Keiko Fujimori, the front-runner in Peru’s presidential election, was cleared of trying to buy votes, saving the election from slipping into farce after two other leading candidates were barred and another accused of irregularities. Fujimori didn’t offer or hand out money or gifts in exchange for votes, government news agency Andina reported, citing a ruling by the Lima Centro 1 electoral board. The ruling follows allegations she participated in a ceremony where a member of her Fuerza Popular party gave prize money to the winners of a dance contest. Fujimori has had at least 30 percent support in polls for the past two years and disqualifying her would have thrown the election wide open barely two weeks before the April 10 vote. The electoral board already excluded two of Fujimori’s rivals this month. Moreover, Pedro Pablo Kuczynski, the second-placed candidate, was accused this week of breaking the country’s new vote-buying rules.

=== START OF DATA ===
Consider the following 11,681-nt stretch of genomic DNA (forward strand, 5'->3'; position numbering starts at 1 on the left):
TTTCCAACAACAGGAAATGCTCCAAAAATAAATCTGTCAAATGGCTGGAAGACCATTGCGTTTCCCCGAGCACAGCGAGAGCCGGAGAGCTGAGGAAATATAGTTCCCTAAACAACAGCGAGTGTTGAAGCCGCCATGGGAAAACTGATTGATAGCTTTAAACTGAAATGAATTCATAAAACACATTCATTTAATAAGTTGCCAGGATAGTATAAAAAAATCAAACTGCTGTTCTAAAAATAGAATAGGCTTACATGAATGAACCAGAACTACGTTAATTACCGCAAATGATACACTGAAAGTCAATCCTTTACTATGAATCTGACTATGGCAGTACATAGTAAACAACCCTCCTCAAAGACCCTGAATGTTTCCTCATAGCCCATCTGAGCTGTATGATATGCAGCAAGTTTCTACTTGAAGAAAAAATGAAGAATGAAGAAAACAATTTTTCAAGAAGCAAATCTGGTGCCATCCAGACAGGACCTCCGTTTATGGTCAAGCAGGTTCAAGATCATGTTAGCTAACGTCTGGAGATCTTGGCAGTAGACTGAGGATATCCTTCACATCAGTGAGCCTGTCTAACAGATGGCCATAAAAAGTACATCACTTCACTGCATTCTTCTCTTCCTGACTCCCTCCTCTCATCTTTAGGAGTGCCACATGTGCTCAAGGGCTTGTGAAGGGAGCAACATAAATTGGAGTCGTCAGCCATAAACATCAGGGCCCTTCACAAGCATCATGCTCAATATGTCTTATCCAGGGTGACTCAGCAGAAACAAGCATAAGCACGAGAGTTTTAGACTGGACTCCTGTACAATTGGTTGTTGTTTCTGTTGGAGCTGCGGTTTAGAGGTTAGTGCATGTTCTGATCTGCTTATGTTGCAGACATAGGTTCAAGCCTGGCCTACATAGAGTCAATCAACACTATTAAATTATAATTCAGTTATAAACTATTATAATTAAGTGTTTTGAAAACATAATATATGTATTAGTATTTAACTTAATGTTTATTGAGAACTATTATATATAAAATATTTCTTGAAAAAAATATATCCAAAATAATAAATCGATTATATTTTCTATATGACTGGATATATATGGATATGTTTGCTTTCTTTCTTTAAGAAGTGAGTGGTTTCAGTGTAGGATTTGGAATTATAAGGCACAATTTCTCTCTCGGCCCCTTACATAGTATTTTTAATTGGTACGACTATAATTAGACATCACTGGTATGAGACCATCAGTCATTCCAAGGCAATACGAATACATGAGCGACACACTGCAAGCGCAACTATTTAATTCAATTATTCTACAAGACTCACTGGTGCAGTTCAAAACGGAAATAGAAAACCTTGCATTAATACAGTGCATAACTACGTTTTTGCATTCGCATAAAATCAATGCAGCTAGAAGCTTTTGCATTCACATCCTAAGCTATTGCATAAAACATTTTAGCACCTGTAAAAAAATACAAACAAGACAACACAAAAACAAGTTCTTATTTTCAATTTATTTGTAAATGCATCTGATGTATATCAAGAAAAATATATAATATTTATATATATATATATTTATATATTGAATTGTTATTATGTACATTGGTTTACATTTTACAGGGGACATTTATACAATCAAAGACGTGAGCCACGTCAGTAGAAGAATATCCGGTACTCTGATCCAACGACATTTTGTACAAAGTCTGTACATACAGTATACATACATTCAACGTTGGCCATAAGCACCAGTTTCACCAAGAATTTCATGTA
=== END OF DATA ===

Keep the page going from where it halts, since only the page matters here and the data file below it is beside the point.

The electoral board’s decision will be seen as unfair by some voters, which may increase Fujimori’s rejection rates, said Maria Luis Puig, an analyst at Eurasia Group, in an e-mailed statement. An Ipsos poll published March 21 showed that the chance of Fujimori losing a run-off vote on June 5 has grown in the past month.
“She remains favored to win, but the exclusion process is going to hit her regardless and therefore will make her victory in a second round more difficult,” Puig said by phone from London before the ruling. “Her support base is particularly strong among the poor, an area where Kuczynski is still struggling to reach.”